For many years, orthodontists have been focusing on the improvement of the sagittal facial profile of patients during orthodontic treatments [1, 18]. However, patients also pay attention to changes in the appearance from the front during treatment. Previous results indicate that a decrease of the facial width , cheek flattening  and a reduction of 1–2 mm in the depth of the facial buccal area  tended to occur after orthodontic treatment, especially in extraction cases. Whether these changes are purely a result of fat loss or the morphological change of the muscle in this area, i.e., the masseter muscle, has not yet been investigated. In this study, we specifically explored the morphological change of the masseter area after orthodontic treatment. Pre- and posttreatment CBCT data were used to generate both a facial surface model and a masseter muscle model. As a result, the underlying mechanism for the ortho-related facial morphology change could be further studied.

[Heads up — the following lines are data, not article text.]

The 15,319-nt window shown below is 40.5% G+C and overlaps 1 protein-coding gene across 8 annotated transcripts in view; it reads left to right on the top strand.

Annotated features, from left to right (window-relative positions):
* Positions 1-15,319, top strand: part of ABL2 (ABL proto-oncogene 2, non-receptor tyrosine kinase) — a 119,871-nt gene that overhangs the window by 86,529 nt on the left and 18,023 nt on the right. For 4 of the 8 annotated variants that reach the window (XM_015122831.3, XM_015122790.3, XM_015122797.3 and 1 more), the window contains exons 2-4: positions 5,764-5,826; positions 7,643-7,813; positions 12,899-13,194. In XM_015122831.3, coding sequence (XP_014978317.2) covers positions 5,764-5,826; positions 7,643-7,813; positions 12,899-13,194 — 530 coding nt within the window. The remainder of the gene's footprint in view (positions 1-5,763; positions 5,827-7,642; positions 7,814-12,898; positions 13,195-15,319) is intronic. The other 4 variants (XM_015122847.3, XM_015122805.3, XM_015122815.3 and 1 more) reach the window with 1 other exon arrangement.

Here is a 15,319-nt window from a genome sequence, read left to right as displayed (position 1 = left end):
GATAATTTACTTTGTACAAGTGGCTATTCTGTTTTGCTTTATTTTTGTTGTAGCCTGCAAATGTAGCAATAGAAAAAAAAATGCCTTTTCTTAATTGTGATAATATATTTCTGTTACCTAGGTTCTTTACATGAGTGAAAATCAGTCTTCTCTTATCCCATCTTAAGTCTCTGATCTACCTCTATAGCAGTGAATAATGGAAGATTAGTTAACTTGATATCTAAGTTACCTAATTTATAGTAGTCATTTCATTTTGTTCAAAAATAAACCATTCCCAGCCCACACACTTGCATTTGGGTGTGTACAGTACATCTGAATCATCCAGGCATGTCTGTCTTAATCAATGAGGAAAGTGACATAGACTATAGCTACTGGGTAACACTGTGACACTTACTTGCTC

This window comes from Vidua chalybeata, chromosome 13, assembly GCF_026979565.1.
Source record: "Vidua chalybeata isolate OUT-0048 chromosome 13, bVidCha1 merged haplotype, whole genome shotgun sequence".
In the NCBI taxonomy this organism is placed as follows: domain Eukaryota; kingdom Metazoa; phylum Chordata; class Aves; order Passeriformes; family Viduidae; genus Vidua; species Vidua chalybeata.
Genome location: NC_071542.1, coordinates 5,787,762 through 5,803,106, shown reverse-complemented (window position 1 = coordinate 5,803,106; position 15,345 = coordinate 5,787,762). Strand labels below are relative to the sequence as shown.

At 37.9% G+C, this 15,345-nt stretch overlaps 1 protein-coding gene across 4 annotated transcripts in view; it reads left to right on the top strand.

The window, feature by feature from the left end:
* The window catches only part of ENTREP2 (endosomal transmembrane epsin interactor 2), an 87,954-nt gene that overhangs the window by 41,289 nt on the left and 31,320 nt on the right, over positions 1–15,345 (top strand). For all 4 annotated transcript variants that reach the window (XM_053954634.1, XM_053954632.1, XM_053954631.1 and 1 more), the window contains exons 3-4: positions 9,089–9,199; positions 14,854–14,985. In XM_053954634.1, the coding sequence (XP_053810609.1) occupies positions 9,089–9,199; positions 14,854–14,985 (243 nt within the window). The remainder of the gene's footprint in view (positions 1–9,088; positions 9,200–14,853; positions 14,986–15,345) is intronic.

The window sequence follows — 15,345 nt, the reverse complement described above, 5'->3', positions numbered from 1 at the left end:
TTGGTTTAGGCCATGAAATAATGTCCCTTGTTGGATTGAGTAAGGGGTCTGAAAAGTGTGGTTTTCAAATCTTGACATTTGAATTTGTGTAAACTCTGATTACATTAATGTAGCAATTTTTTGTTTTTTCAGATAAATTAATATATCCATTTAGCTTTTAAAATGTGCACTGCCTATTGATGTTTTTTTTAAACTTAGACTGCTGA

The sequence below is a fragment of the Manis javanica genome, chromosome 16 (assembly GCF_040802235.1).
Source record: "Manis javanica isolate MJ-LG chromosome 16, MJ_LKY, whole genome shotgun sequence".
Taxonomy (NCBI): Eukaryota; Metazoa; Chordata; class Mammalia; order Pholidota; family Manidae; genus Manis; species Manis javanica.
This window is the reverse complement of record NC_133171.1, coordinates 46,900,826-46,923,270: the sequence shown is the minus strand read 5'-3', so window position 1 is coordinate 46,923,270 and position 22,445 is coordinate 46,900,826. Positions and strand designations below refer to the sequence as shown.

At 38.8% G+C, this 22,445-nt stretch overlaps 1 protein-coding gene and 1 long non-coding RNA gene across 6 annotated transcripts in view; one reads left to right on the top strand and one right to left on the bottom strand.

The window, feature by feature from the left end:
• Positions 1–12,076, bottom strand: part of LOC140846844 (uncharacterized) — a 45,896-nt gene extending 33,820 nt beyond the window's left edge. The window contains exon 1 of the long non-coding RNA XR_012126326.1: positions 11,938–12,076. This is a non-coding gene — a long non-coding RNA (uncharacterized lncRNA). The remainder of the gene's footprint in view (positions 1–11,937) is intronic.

In this study, hard tissue voxel-based CBCT superimposition was conducted to reveal the morphological change of MAS. The results showed that the thickness of MAS decreased significantly in both groups, and the decrease was greater in the extraction group than in the nonextraction group. Consistently, in other surface shape analysis [5, 9], a significant increase of concavity was also found in the cheeks in the extraction cases, whereas the changes in the nonextraction group were insignificant during orthodontic treatment. However, in the study by Dai et al. , the interested area was much closer to the nasolabial area, which could be largely influenced by changes in lip prominence. Ismail et al.  studied the overall facial surface shape in growing subjects (aged 11 to 19) in which growth could make a significant contribution to the overall change.